Selenadiazole derivatives antagonize hyperglycemia-induced drug resistance in breast cancer cells by activation of AMPK pathways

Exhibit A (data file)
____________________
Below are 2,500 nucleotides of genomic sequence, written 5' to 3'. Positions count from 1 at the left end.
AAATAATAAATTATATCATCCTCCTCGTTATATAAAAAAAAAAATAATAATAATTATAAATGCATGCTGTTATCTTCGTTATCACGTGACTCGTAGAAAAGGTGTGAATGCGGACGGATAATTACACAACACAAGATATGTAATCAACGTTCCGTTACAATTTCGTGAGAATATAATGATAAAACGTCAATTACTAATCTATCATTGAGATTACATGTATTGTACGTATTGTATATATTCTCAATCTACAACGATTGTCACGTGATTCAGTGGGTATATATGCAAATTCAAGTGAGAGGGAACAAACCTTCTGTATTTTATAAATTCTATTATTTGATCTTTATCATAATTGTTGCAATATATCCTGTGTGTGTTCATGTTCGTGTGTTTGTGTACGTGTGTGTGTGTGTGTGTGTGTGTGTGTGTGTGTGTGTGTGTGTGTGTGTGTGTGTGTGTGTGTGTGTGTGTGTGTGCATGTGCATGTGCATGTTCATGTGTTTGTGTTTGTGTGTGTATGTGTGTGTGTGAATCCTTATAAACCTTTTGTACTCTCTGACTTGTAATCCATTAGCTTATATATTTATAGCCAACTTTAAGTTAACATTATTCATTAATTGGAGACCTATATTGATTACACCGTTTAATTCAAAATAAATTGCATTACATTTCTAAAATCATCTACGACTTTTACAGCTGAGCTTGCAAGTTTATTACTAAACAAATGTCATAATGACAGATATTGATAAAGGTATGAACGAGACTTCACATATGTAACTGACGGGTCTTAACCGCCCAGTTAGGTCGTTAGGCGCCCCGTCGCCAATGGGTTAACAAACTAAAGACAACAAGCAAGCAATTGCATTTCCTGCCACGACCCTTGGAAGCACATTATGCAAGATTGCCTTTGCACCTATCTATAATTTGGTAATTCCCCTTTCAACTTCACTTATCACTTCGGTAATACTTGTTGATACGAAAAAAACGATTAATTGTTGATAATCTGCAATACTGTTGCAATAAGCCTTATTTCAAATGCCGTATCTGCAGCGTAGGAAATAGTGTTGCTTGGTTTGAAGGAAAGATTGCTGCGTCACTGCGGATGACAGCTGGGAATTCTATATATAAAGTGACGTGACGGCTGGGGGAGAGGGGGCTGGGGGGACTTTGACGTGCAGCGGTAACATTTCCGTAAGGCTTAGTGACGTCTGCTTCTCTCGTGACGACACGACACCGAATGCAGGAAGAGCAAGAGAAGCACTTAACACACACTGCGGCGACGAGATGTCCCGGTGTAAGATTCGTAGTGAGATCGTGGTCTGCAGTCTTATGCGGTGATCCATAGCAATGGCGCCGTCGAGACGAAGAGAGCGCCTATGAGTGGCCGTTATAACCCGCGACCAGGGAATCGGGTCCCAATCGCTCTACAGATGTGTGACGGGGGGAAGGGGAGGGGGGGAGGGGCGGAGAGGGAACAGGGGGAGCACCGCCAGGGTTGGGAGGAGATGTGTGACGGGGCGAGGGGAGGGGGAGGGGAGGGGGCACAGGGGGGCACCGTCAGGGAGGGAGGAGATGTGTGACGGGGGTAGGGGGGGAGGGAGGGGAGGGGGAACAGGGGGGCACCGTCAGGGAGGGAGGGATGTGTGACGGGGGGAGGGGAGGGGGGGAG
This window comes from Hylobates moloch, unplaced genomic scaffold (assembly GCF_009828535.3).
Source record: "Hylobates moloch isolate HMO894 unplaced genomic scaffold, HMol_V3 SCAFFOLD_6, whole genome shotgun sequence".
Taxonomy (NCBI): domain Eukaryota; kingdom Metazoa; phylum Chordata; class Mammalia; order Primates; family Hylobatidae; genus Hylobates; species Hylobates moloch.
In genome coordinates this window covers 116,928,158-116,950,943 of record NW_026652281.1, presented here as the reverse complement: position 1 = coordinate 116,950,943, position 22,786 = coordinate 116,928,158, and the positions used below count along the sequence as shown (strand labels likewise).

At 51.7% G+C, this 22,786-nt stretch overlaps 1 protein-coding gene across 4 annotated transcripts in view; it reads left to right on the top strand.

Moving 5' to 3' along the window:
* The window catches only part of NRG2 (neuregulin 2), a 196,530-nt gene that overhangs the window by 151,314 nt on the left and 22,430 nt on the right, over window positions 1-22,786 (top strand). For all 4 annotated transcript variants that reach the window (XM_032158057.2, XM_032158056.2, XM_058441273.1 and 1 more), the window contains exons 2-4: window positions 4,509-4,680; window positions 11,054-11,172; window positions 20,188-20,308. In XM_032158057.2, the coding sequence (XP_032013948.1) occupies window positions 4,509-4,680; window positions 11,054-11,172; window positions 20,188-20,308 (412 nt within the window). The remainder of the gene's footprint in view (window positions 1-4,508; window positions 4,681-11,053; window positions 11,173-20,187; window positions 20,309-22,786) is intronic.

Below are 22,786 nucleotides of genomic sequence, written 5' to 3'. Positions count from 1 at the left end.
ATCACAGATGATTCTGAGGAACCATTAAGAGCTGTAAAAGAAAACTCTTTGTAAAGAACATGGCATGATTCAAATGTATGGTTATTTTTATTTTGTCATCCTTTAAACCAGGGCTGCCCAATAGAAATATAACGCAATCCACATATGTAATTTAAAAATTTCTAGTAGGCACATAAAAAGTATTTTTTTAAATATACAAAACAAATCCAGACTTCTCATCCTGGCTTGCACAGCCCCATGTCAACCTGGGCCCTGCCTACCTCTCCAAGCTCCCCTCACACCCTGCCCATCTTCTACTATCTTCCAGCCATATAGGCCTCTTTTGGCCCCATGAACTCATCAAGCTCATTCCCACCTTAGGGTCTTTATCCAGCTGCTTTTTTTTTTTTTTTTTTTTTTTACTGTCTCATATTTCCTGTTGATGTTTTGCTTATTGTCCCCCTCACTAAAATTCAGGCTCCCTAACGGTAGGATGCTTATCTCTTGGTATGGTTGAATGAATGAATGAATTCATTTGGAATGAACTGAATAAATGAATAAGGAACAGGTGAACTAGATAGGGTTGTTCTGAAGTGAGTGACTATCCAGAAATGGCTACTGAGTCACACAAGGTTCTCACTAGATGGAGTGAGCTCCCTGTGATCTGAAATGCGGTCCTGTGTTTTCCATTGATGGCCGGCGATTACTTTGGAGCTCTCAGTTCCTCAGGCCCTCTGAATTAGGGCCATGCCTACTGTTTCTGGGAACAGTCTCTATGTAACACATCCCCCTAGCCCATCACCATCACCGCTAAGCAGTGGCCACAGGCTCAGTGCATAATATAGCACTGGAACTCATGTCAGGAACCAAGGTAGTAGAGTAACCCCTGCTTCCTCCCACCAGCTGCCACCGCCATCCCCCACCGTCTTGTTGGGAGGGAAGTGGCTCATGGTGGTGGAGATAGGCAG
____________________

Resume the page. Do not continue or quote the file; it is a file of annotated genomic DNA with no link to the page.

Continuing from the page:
Hyperglycemia is an important factor for chemoresistance of breast cancer patients with diabetes. In the present study, a novel selenadiazole derivative has been evaluated and found to be able to antagonize the doxorubicin (DOX) resistance of MCF-7 cells under simulated diabetes conditions. Hyperglycemia promotes the proliferation, invasion and migration of MCF-7 cells through activation of ERK and AKT pathways, which could be inhibited by the synthetic selenadiazole derivative. The antitumor effects of the selenadiazole derivative were attributed to its ability to activate AMPK pathways. Furthermore, the high lipophilicity (logP = 1.9) of the synthetic selenadiazole derivative facilitated its uptake by cancer cells and subsequently potentiated the cellular uptake of DOX, leading to a strong enhancment of the antiproliferative activity of DOX on MCF-7 cells by induction of apoptosis. The apoptosis was initiated by the ROS overproduction induced by the cooperation of the selenadiazole derivative and DOX. The excessive ROS then caused damage to DNA, which upregulated the expression of proapoptosis Bcl-2 family proteins and led to fragmentation of mitochondria, which finally caused apoptosis of the cancer cells. Taken together, this study provides a rational strategy for using selenadiazole derivatives to overcome hyperglycemia-induced drug resistance in breast cancer by activation of AMPK-mediated pathways.